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Having read and loved "The Bonesetters Daughter", I've made a point of aiming to read Amy Tan's other works, and managed to come across this one in my local library. As with "The Bonesetters Daughter" (and from what I've read, some of her other books), this story is told from the points of view of a Chinese mother and her American daughter, allowing for a fascinating insight into the generation gap between mother and daughter made even more complicated by a massive cultural gap.
The story starts off in first person, from the pint of view of Pearl, the daughter. Pearl has harboured a secret from her mother for many years, however at a family gathering her aunt Helen tells her that she is fighting a brain tumour and has decided to relieve herself of all secrets before she dies, therefore if Pearl does not tell her mother her secret, Helen will. However unbeknown to Pearl, her mother Winnie also harbours many secrets, and Helen has made the same threat to her. The scene is then set for a change in point of view to Winnie, who finally tells Pearl everything there is to know about her past.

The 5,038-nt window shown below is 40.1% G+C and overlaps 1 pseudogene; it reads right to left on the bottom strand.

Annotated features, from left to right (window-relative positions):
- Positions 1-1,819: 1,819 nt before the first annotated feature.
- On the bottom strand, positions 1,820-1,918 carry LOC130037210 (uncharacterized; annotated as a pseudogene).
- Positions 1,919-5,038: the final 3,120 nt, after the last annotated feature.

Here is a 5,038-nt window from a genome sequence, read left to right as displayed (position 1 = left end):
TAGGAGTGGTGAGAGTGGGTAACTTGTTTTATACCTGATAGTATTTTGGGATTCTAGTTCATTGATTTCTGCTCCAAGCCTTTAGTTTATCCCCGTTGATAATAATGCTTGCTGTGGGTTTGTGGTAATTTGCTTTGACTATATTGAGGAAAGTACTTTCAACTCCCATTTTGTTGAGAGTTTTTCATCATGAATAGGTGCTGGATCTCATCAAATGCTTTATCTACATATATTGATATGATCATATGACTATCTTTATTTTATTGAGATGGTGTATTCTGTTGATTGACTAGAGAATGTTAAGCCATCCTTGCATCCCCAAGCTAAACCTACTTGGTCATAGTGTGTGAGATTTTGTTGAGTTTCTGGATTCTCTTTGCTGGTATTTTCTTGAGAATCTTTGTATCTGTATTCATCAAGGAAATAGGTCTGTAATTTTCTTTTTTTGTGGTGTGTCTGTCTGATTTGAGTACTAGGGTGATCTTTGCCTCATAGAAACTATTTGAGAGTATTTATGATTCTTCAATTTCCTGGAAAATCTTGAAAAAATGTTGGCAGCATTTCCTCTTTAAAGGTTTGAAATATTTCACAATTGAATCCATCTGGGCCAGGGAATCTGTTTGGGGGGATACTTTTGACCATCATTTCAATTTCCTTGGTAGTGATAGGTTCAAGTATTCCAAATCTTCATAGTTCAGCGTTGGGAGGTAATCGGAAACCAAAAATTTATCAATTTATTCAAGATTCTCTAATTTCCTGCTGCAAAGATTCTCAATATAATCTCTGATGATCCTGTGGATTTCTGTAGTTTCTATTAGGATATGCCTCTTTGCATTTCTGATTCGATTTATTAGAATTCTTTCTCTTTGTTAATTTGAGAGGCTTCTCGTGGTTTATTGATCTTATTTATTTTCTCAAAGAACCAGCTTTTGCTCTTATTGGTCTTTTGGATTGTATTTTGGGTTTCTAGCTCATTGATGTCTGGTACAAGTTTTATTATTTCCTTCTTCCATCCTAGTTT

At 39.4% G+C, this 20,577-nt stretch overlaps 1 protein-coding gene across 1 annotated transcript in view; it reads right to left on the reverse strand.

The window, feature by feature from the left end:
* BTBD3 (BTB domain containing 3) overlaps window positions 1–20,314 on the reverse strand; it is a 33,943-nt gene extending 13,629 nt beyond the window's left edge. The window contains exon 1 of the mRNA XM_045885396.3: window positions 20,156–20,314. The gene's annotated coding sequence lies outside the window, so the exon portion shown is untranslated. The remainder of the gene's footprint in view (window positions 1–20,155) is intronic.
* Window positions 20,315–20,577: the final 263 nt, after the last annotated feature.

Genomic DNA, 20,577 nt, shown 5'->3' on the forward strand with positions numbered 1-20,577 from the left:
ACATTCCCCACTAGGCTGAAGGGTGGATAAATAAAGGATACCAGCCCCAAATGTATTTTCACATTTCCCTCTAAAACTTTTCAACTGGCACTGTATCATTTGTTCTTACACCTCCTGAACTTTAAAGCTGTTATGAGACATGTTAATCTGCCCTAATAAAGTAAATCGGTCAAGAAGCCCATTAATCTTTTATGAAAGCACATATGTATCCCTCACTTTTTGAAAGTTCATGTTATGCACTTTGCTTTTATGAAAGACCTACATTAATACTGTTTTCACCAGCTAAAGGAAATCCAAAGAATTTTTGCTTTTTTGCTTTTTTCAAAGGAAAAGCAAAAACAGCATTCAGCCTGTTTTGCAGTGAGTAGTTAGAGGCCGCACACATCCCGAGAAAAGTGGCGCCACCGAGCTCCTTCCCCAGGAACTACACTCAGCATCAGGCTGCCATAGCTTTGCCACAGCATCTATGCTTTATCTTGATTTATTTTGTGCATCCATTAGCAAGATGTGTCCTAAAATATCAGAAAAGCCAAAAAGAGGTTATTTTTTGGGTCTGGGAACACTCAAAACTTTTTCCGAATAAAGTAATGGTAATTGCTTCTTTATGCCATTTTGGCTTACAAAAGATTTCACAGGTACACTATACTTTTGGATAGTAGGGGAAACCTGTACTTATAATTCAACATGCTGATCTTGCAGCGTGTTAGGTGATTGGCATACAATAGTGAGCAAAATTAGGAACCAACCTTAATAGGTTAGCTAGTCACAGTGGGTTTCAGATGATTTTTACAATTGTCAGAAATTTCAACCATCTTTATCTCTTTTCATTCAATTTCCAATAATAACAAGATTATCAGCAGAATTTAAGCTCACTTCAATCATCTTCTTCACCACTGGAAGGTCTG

Ms Tan manages to seamlessly move from one characters point of view to the other and expertly manages to capture their voice so that we know exactly who is talking. She has a loose writing style which means that the prose is kept conversational and not too formal, yet people and places, and indeed experiences, are described in vivid detail. Winnie's story, set in pre-revolutionary China, is particularly fascinating as it gives a wonderful insight into another way of life, where women were simply seen as wives and where folklore and family history have a tremendous influence of day-to-day life. Winnie's story starts when she is sent to live with her aunts as a child, and while the aunts are not outright cruel to her, their dismissive, harsh treatment is Winnie's punishment for her mother's mistakes. This book doesn't make easy reading in parts. Winnie is later married to Wen-Fu, a cruel and manipulative man whose treatment of Winnie and - even worse - his children, made me gasp out loud at times. The story deals with grief and abuse and loss and war, but equally with love, friendship, strength and hope. Winnie is a strong and resilient character who eventually refuses to simply accept her fate and does what she can to secure a better life for herself.